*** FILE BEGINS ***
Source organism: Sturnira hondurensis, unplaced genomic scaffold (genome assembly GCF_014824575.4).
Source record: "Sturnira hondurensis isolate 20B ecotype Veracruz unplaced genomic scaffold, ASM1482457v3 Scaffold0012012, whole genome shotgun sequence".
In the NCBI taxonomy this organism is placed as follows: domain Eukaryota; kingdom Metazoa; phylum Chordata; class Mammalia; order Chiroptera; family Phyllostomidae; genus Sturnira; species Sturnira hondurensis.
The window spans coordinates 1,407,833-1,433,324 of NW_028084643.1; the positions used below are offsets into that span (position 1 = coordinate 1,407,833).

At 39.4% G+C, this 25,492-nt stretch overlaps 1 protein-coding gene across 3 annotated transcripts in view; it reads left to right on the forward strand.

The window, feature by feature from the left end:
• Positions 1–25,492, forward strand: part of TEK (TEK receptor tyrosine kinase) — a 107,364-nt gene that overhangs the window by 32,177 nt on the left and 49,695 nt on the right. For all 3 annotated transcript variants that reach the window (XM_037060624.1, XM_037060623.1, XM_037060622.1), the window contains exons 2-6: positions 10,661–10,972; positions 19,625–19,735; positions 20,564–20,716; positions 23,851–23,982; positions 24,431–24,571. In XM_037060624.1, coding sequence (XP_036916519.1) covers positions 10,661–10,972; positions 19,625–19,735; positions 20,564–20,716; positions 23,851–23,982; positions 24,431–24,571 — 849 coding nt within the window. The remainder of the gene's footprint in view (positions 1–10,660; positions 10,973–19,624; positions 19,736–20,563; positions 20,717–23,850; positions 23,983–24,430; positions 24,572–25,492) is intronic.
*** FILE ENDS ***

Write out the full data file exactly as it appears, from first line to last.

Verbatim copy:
Source organism: Sturnira hondurensis, unplaced genomic scaffold (genome assembly GCF_014824575.4).
Source record: "Sturnira hondurensis isolate 20B ecotype Veracruz unplaced genomic scaffold, ASM1482457v3 Scaffold0012012, whole genome shotgun sequence".
In the NCBI taxonomy this organism is placed as follows: domain Eukaryota; kingdom Metazoa; phylum Chordata; class Mammalia; order Chiroptera; family Phyllostomidae; genus Sturnira; species Sturnira hondurensis.
The window spans coordinates 1,407,833-1,433,324 of NW_028084643.1; the positions used below are offsets into that span (position 1 = coordinate 1,407,833).

At 39.4% G+C, this 25,492-nt stretch overlaps 1 protein-coding gene across 3 annotated transcripts in view; it reads left to right on the forward strand.

The window, feature by feature from the left end:
• Positions 1–25,492, forward strand: part of TEK (TEK receptor tyrosine kinase) — a 107,364-nt gene that overhangs the window by 32,177 nt on the left and 49,695 nt on the right. For all 3 annotated transcript variants that reach the window (XM_037060624.1, XM_037060623.1, XM_037060622.1), the window contains exons 2-6: positions 10,661–10,972; positions 19,625–19,735; positions 20,564–20,716; positions 23,851–23,982; positions 24,431–24,571. In XM_037060624.1, coding sequence (XP_036916519.1) covers positions 10,661–10,972; positions 19,625–19,735; positions 20,564–20,716; positions 23,851–23,982; positions 24,431–24,571 — 849 coding nt within the window. The remainder of the gene's footprint in view (positions 1–10,660; positions 10,973–19,624; positions 19,736–20,563; positions 20,717–23,850; positions 23,983–24,430; positions 24,572–25,492) is intronic.